Swallowing a Camel: Legalism, Elevators, and Thermostats

I have had the privilege of visiting Israel three times. Each trip was truly a powerful experience for me. There are some locations in Israel that are still very similar to how they were in the time of Jesus. Seeing them with my own eyes gave me a much clearer perspective on some of the things the Bible talks about. I highly recommend a trip to Israel for any followers of Christ who want to add some clarity to their study of the Bible.

In addition to the geography, I also noticed some other things that amplify some teachings of Scripture. In my hotel room, there was a “Sabbath” button on the thermostat. Essentially it allows you to preprogram your thermostat so you don't have to make any adjustments to it from sundown on Friday to sundown on Saturday (the Jewish Sabbath). Also in our hotel, there was a Sabbath elevator. On the Sabbath day, it automatically goes to each floor and opens/closes its doors entirely on its own with no need for anyone to press any buttons. In the minds of some Jews, adjusting a thermostat or pressing an elevator button is a violation of God's command to not work on the Sabbath day.

At first glance, this is just silly. The more I think about it, though, the more it grieves and frustrates me. I entirely understand that it can be difficult to apply the ancient Sabbath command to a modern and technological society. It seems abundantly clear to me that the intent of the Sabbath command is to give people a day of rest from their jobs and/or manual labor so they can focus on worshipping God. And, even to this, there are clear exceptions: “What is pikuach nefesh?”.

The idea that pressing a button is a violation of God's law to not work on the Sabbath is absurd. Modern day adherents of Judaism who believe this way are continuing the errors of the Pharisees in Jesus' day (Matthew 23:4; Mark 2:27). The heart of the Sabbath command is to, for one day, make lives easier, not exceedingly complicated. It is an affront to God for people to go to this degree of minutiae about Sabbath regulations, especially when the vast majority of them are not truly worshipping on the Sabbath, or any other day for that matter (Amos 5:21).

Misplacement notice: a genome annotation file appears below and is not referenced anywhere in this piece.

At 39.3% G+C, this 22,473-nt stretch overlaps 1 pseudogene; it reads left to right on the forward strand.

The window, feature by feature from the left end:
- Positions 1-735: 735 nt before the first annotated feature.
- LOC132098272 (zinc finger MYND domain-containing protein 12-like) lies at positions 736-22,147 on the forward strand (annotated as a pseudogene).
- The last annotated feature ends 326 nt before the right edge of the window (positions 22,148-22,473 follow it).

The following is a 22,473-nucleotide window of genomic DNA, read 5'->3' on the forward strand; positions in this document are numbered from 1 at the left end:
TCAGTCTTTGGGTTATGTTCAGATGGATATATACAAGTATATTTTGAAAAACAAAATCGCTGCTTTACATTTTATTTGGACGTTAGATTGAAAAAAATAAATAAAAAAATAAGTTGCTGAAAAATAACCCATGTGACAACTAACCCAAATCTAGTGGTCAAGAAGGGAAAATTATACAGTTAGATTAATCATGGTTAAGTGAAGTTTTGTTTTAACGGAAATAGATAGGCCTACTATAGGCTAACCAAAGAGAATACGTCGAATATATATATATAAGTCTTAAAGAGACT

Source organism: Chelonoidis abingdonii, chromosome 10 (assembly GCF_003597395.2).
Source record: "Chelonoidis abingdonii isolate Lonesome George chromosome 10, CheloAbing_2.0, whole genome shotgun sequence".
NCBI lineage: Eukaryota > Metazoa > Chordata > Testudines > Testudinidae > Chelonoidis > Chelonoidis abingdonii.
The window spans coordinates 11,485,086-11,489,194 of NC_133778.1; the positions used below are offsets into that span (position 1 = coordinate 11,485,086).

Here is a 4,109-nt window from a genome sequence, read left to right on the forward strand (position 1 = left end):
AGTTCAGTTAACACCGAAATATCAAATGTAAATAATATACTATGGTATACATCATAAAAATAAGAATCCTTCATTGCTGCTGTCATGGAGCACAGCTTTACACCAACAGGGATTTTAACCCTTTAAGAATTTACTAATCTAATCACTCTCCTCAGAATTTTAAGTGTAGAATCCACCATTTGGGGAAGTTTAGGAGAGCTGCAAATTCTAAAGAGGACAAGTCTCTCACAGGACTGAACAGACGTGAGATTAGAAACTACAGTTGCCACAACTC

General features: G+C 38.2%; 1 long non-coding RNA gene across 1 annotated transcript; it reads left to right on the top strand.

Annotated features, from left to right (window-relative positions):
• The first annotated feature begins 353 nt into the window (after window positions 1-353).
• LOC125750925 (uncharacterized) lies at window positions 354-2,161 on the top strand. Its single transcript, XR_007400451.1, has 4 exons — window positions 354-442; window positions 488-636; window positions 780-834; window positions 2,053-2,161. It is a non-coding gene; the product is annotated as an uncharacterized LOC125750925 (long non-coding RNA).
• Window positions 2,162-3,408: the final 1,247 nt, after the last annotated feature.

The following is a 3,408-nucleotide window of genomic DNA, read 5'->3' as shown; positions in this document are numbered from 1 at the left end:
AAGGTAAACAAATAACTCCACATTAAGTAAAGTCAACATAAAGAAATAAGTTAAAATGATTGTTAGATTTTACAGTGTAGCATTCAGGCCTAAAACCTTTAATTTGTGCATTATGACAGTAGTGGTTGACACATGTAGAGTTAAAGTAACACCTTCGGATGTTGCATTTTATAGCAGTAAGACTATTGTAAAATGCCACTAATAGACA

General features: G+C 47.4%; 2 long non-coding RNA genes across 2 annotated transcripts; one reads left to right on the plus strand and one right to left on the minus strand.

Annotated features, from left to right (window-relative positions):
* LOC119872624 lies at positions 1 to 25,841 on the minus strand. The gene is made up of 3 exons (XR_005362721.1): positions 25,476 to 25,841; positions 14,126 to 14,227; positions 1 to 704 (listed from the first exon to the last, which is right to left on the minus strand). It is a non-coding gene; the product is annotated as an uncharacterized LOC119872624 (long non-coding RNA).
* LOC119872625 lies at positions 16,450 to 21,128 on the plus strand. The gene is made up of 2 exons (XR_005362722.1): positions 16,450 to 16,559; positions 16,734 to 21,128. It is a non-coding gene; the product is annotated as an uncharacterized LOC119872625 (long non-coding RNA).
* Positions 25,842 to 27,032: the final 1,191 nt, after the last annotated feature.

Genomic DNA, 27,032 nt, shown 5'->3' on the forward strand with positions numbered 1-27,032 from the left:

Jesus accurately described the heart of the Pharisees when He accused them of straining out a gnat but swallowing a camel (Matthew 23:24). If you ever wonder how Jesus feels about hard-hearted legalism, read Matthew chapter 23.

We are all prone to hypocrisy. We all have the tendency to focus on minor details instead of what is truly important. It is much easier to reduce the Christian life to a list of rules instead of a living relationship with the Savior.

Are we more concerned with being seen attending church or with worshipping God with all our hearts? Are we satisfied with giving 10% of our income to Christian causes while we waste 40% of our income on frivolous things? Are we quick to point out the sins of others while ignoring sin in our own lives? Are we more interested in arguing about inconsequential points of theology than in sharing the Gospel? Are we suffering from a bad case of plank-eye (see Matthew 7:2-5)? We all need to examine ourselves regularly (1 Corinthians 10:12; 11:28-32; 2 Corinthians 13:5; 2 Peter 1:3-11).

Would you like some milk with that camel?

S. Michael Houdmann

Return to:

GotQuestions.blog homepage

Swallowing a Camel: Legalism, Elevators, and Thermostats